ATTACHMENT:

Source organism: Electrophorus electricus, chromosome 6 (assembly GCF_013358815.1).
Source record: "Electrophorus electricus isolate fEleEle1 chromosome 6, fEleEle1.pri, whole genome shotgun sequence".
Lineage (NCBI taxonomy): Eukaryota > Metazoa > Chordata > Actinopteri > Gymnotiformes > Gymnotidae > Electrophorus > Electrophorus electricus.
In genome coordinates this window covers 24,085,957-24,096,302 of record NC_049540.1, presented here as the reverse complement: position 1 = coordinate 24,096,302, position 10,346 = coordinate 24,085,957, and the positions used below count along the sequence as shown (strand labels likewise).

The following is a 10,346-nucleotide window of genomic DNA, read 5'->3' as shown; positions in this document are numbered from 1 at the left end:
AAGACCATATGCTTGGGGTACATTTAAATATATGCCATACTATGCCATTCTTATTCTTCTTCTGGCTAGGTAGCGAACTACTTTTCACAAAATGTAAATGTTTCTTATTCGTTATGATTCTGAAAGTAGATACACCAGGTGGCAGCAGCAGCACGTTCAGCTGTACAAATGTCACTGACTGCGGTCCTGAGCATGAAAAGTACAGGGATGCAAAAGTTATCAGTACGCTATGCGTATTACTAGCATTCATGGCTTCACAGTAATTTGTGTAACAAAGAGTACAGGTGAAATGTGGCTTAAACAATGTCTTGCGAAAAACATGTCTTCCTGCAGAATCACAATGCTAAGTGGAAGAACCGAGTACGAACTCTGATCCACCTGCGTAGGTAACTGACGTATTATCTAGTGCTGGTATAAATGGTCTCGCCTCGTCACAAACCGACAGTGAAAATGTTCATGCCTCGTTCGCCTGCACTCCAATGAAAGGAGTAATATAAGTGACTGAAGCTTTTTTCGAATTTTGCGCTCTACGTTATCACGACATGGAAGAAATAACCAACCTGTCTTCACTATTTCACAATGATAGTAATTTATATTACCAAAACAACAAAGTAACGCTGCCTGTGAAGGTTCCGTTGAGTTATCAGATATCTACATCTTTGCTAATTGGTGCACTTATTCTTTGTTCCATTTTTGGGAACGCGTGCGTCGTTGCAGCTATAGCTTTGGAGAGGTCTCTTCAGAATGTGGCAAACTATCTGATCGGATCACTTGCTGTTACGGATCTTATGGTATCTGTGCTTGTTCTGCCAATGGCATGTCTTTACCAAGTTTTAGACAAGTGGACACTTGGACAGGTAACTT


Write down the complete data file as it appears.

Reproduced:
Source organism: Electrophorus electricus, chromosome 6 (assembly GCF_013358815.1).
Source record: "Electrophorus electricus isolate fEleEle1 chromosome 6, fEleEle1.pri, whole genome shotgun sequence".
Lineage (NCBI taxonomy): Eukaryota > Metazoa > Chordata > Actinopteri > Gymnotiformes > Gymnotidae > Electrophorus > Electrophorus electricus.
In genome coordinates this window covers 24,085,957-24,096,302 of record NC_049540.1, presented here as the reverse complement: position 1 = coordinate 24,096,302, position 10,346 = coordinate 24,085,957, and the positions used below count along the sequence as shown (strand labels likewise).

The following is a 10,346-nucleotide window of genomic DNA, read 5'->3' as shown; positions in this document are numbered from 1 at the left end:
AAGACCATATGCTTGGGGTACATTTAAATATATGCCATACTATGCCATTCTTATTCTTCTTCTGGCTAGGTAGCGAACTACTTTTCACAAAATGTAAATGTTTCTTATTCGTTATGATTCTGAAAGTAGATACACCAGGTGGCAGCAGCAGCACGTTCAGCTGTACAAATGTCACTGACTGCGGTCCTGAGCATGAAAAGTACAGGGATGCAAAAGTTATCAGTACGCTATGCGTATTACTAGCATTCATGGCTTCACAGTAATTTGTGTAACAAAGAGTACAGGTGAAATGTGGCTTAAACAATGTCTTGCGAAAAACATGTCTTCCTGCAGAATCACAATGCTAAGTGGAAGAACCGAGTACGAACTCTGATCCACCTGCGTAGGTAACTGACGTATTATCTAGTGCTGGTATAAATGGTCTCGCCTCGTCACAAACCGACAGTGAAAATGTTCATGCCTCGTTCGCCTGCACTCCAATGAAAGGAGTAATATAAGTGACTGAAGCTTTTTTCGAATTTTGCGCTCTACGTTATCACGACATGGAAGAAATAACCAACCTGTCTTCACTATTTCACAATGATAGTAATTTATATTACCAAAACAACAAAGTAACGCTGCCTGTGAAGGTTCCGTTGAGTTATCAGATATCTACATCTTTGCTAATTGGTGCACTTATTCTTTGTTCCATTTTTGGGAACGCGTGCGTCGTTGCAGCTATAGCTTTGGAGAGGTCTCTTCAGAATGTGGCAAACTATCTGATCGGATCACTTGCTGTTACGGATCTTATGGTATCTGTGCTTGTTCTGCCAATGGCATGTCTTTACCAAGTTTTAGACAAGTGGACACTTGGACAGGTAACTT